Gulf governments, flush with petrodollars, are investing in infrastructure on a massive scale: railroads, airports and also health care facilities. GCC countries are building about $14 billion worth of hospitals and clinics. But even before those come on line, authorities are having trouble getting enough caregivers to treat patients who are currently coming in, much less those in the future.



As Gulf Builds Hospitals, A Staffing Crisis Deepens


DUBAI — For Jane Griffiths, director of nursing at Rashid Hospital in Dubai, some of the stiffest competition for nurses comes from her own backyard.

“We’re all fighting for the same kind of nurses,” she said. “We have a bit of a disadvantage because the pay scale for nurses is less” in Dubai “than in Abu Dhabi and in all the other Gulf countries like Qatar.”

The Gulf region is in the middle of a $14 billion spending spree to build hospitals, clinics and other health care facilities as Gulf residents seek more care at home, while in the past they would often travel abroad for such services. But health officials worry they may not have the staff — especially frontline workers like nurses — to treat the patients coming in.

Helmut M. Schühsler, chief executive officer of TVM Capital MENA, a health care private equity company with heavy investment in the Gulf, said, “The problem has been and will remain to be filling the infrastructure with high-quality professionals: senior-level professors, specialists, nurses.”

Gulf countries have long imported much of their labor forces, including health care workers, to support their economies. But with the World Health Organization estimating that there is a shortfall of 4.3 million health care personnel globally, some of these workers are choosing to stay and work in their home countries.

Further complicating the personnel issue is the transient nature of Gulf countries’ work forces. According to a recent report by the Health Authority in Abu Dhabi, about 15 percent of doctors quit their jobs last year in the United Arab Emirates, while about 13 percent of nurses leave their positions annually, figures that are higher than in Europe or the United States.

Such turnover is expensive. Each time a position must be filled, money must be spent on recruiting and training the new people, and paying for their travel and relocation to the Gulf, since most of these workers are expatriates.

The severe nursing shortage, in particular, has spurred a variety of initiatives to lift the number of homegrown personnel, even as government officials search for skilled medical labor abroad.

These efforts include work by the U.A.E. Nursing and Midwifery Council, established by ministerial decree in 2009. Its goal is to create and enforce standards for nursing education, licensing and practice across the Emirates to promote Emiratis in the work force and lessen the dependence on foreign labor.

The U.A.E. Health Ministry reports that just one in 25 nurses is Emirati. Ideally, that ratio should be one in four, it said.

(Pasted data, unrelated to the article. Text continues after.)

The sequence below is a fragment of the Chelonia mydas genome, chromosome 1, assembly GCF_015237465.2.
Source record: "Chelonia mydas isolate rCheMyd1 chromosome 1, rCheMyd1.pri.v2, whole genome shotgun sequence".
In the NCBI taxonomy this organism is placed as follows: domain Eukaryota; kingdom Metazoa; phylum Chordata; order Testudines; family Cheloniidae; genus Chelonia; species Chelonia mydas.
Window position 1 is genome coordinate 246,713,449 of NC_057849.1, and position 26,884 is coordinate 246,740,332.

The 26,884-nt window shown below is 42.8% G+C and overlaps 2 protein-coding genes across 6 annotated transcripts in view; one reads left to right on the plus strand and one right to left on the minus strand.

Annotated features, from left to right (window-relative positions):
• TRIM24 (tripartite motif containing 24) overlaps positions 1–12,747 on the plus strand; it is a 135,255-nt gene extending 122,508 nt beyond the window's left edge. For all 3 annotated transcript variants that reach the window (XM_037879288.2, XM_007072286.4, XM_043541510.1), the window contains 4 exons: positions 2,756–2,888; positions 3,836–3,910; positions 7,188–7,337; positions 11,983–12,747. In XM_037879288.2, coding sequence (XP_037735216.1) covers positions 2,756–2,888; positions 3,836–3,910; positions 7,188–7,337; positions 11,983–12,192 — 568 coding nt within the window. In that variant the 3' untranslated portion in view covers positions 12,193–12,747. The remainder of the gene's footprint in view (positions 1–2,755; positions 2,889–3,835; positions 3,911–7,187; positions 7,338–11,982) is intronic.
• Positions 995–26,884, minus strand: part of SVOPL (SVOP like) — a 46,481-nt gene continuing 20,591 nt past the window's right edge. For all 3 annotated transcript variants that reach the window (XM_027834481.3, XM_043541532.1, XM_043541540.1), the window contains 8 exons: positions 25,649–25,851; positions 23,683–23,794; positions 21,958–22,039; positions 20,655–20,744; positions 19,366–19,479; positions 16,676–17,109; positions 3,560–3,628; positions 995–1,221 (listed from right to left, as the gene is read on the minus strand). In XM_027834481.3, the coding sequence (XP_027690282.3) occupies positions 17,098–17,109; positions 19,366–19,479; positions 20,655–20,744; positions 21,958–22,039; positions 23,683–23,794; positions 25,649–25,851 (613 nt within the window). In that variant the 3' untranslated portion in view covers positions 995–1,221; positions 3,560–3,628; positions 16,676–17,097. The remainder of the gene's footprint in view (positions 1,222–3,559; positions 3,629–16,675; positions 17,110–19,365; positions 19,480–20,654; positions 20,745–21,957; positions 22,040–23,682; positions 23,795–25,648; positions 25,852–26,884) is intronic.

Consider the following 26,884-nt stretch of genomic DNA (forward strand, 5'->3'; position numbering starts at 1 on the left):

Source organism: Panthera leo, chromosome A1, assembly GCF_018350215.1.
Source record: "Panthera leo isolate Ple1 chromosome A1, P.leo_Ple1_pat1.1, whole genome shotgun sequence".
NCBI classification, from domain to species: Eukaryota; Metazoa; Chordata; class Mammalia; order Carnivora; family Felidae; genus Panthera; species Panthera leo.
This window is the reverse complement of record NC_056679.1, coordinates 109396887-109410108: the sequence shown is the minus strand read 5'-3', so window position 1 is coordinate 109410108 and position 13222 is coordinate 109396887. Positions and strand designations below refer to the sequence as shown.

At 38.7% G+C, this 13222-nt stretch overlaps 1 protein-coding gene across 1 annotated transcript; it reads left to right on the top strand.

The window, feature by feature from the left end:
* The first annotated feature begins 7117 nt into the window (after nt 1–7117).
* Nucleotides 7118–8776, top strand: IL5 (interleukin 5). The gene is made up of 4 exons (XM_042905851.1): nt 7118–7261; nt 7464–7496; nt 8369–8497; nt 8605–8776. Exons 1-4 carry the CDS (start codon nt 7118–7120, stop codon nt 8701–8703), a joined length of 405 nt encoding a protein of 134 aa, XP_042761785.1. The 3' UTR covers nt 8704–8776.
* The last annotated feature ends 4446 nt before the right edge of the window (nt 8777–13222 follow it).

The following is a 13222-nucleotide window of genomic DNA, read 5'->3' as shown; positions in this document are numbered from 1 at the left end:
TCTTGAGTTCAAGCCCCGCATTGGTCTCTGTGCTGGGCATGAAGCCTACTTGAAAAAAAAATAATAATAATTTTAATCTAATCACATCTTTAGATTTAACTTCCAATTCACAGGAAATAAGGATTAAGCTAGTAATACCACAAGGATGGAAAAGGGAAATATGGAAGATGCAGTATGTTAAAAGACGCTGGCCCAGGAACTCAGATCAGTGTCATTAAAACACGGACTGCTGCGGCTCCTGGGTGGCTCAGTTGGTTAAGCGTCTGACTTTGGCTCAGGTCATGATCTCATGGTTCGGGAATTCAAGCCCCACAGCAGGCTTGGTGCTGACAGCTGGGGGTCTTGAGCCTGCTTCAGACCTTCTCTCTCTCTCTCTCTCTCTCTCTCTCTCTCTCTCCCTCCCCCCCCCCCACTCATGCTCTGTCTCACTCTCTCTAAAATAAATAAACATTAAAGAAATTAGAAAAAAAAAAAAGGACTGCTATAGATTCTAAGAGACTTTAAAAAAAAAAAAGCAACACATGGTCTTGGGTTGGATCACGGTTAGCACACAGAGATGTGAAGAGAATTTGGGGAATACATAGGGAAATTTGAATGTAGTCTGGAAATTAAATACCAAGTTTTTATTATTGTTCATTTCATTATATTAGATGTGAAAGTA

Ms. Griffiths said there were also cultural barriers to Emirati women choosing the profession. Treating men who are not related to them, which nurses must do, is not considered appropriate in Islamic culture, especially among conservative families, she said. “There is a significant social reluctance by local Emirati families to allow their daughters to go into nursing.”

At Rashid Hospital, Ms. Griffiths said she has only 12 Emirati nurses among her roster of 1,450 nursing staff. Over all, she said the hospital is short about 140 nurses. “It’s slightly better than it has been in the past,” she said. “Basically we have wards that are not open.”

Still, standard-setting groups like the Nursing and Midwifery Council are important because they offer a seal of approval, of sorts, for those who belong to them, said Jack Montgomery, a senior consultant at the executive-search firm Stanton Chase in Dubai.

“You would assume they had certain standards, that people who were members of such an organization were of a higher caliber,” he added. “Even as a consumer, it makes me feel much more comfortable.”

The council’s efforts have been joined by more grass-roots initiatives as well.

Dr. Azad Moopen, who runs DM Healthcare, a network of hospitals, clinics and pharmacies across the Gulf and in India, said he hoped to get an edge on attracting highly sought medical staff by allowing them to be part of a profit-sharing program, a practice not very common in the health care arena.

In the meantime, Mr. Schühsler said, health care workers can be encouraged to stay in their jobs longer if the authorities create enriching professional communities as well as construct the physical buildings that house medical facilities.

“So not only do they treat patients, but they also participate in clinical trials. They are allowed to do research,” he said. “They want to make a name in the scientific community, not just the medical world.”

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